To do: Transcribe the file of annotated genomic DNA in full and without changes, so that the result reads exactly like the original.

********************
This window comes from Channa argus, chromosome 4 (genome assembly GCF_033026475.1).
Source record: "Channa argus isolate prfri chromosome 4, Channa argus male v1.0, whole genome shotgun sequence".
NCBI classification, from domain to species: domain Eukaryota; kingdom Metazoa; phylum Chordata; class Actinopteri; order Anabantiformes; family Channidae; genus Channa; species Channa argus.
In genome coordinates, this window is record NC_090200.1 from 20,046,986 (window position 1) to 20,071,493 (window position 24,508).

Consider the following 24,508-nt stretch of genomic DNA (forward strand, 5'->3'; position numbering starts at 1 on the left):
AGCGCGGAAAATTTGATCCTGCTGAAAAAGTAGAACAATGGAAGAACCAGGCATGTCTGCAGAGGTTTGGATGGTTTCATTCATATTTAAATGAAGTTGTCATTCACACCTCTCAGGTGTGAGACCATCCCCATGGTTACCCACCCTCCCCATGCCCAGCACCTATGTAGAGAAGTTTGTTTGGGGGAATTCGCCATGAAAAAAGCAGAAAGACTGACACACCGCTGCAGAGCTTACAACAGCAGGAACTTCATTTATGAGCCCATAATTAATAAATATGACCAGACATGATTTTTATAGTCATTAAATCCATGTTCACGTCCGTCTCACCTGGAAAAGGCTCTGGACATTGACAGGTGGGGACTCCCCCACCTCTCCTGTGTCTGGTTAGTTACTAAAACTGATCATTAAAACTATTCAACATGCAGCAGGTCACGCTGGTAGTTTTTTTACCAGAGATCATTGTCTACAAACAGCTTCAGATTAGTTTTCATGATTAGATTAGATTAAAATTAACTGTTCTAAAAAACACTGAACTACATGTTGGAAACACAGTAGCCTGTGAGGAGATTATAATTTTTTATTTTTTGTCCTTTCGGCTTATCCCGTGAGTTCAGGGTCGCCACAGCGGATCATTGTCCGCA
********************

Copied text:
This window comes from Channa argus, chromosome 4 (genome assembly GCF_033026475.1).
Source record: "Channa argus isolate prfri chromosome 4, Channa argus male v1.0, whole genome shotgun sequence".
NCBI classification, from domain to species: domain Eukaryota; kingdom Metazoa; phylum Chordata; class Actinopteri; order Anabantiformes; family Channidae; genus Channa; species Channa argus.
In genome coordinates, this window is record NC_090200.1 from 20,046,986 (window position 1) to 20,071,493 (window position 24,508).

Consider the following 24,508-nt stretch of genomic DNA (forward strand, 5'->3'; position numbering starts at 1 on the left):
AGCGCGGAAAATTTGATCCTGCTGAAAAAGTAGAACAATGGAAGAACCAGGCATGTCTGCAGAGGTTTGGATGGTTTCATTCATATTTAAATGAAGTTGTCATTCACACCTCTCAGGTGTGAGACCATCCCCATGGTTACCCACCCTCCCCATGCCCAGCACCTATGTAGAGAAGTTTGTTTGGGGGAATTCGCCATGAAAAAAGCAGAAAGACTGACACACCGCTGCAGAGCTTACAACAGCAGGAACTTCATTTATGAGCCCATAATTAATAAATATGACCAGACATGATTTTTATAGTCATTAAATCCATGTTCACGTCCGTCTCACCTGGAAAAGGCTCTGGACATTGACAGGTGGGGACTCCCCCACCTCTCCTGTGTCTGGTTAGTTACTAAAACTGATCATTAAAACTATTCAACATGCAGCAGGTCACGCTGGTAGTTTTTTTACCAGAGATCATTGTCTACAAACAGCTTCAGATTAGTTTTCATGATTAGATTAGATTAAAATTAACTGTTCTAAAAAACACTGAACTACATGTTGGAAACACAGTAGCCTGTGAGGAGATTATAATTTTTTATTTTTTGTCCTTTCGGCTTATCCCGTGAGTTCAGGGTCGCCACAGCGGATCATTGTCCGCA